Catherine Guisan

The Meaning of Europe Winning the Peace (1950-2003) Publication date : November 1, 2003

Economic advantages and constitutional reform are the arguments often evoked to convince the European people to accept the enlargement of the European Union and the Economic and Monetary Union. But citizens and leaders seem to share similar doubts about the deeper meaning of European integration.
Yet ever since the end of World War II, winning the peace has been a clear, motivating goal. Three principles have moved the European founders to action and resulted in new political, economic and social structures: reconciliation, power as concerted action and recognition of the other. Don’t these constitute a “lost treasure,” which, rediscovered, could breathe new life into the European project?
Drawing on exclusive interviews with over forty political leaders of the European Union and on the study of legal texts, memoirs and autobiographies, Catherine Guisan reexamines European integration in a dialogue with political thinkers Hannah Arendt, Jürgen Habermas and Charles Taylor. She presents us with a unique assessment of “the meaning of Europe.”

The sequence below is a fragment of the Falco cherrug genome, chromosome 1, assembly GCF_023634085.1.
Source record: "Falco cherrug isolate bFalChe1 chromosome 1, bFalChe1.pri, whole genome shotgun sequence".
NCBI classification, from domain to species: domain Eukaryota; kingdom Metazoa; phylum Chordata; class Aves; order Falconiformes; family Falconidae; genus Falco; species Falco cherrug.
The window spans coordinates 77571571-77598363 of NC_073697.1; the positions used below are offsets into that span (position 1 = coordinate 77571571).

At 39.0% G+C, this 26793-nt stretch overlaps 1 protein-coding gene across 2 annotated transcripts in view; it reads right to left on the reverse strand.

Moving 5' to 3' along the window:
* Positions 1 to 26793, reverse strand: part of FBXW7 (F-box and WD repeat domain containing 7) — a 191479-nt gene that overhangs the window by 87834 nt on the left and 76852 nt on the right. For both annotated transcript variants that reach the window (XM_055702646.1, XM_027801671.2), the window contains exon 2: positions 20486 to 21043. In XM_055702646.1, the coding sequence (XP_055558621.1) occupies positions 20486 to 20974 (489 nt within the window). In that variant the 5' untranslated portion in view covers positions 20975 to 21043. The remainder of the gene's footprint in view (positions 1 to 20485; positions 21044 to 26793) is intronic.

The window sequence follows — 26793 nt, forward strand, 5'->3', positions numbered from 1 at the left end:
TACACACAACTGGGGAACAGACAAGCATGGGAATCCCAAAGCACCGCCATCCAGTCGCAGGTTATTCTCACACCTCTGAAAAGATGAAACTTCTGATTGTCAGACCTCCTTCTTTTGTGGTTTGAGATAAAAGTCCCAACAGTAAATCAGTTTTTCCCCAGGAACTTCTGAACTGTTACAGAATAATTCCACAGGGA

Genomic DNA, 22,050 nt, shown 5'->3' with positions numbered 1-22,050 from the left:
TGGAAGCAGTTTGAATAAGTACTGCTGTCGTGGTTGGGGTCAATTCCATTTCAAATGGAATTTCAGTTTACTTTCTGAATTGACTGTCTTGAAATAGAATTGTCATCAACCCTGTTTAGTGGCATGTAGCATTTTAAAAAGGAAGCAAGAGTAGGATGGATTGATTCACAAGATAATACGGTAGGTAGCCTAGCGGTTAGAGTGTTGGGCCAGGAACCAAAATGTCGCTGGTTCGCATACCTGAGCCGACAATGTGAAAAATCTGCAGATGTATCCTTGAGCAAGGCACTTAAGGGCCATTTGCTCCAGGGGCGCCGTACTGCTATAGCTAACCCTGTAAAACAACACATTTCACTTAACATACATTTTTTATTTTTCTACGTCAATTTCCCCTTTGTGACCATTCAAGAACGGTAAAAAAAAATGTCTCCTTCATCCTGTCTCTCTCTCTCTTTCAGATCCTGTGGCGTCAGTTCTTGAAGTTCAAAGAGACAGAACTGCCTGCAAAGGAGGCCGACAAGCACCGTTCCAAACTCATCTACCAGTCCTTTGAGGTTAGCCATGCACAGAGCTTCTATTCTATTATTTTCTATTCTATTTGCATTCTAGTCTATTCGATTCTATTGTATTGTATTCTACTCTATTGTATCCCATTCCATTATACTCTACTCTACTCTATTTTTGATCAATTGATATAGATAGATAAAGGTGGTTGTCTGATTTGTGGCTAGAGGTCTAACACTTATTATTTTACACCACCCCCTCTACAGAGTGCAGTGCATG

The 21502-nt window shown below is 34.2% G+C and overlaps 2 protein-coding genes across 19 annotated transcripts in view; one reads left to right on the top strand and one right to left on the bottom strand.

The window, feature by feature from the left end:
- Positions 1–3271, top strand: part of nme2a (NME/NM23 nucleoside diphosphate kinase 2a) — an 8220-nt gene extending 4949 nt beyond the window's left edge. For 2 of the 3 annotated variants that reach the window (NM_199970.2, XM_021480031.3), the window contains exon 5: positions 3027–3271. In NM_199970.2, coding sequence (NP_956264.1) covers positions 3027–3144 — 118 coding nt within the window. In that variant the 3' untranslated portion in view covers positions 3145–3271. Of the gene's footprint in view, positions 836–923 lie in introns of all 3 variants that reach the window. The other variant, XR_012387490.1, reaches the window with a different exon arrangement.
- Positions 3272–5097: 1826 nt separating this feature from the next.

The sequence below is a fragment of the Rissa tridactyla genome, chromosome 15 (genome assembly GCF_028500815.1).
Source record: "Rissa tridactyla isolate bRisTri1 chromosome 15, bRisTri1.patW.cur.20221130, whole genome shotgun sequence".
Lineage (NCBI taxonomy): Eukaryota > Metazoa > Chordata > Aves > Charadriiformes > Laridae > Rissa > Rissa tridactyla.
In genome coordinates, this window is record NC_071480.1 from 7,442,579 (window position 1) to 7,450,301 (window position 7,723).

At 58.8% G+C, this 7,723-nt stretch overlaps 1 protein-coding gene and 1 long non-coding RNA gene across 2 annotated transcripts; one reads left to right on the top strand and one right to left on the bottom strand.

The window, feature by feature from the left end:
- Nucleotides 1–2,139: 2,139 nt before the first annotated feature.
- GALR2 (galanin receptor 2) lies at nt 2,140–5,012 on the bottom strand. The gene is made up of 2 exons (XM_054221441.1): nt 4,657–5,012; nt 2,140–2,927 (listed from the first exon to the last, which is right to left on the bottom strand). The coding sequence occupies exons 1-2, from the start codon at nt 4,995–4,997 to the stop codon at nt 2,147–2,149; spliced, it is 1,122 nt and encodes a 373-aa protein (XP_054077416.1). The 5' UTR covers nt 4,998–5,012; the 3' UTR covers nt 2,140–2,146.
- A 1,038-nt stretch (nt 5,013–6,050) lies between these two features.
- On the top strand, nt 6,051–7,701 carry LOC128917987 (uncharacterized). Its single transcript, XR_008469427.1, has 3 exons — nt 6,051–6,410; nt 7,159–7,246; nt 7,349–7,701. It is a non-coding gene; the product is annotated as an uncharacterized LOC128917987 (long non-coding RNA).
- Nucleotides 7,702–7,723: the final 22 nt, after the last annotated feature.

Brought up in Lausanne, Switzerland, Catherine Guisan considers herself European and American. Her mother is a Greek born in Istanbul and her father was a Swiss politician. She teaches political science at the University of Minnesota in Minneapolis and specializes in the history of political ideas and European integration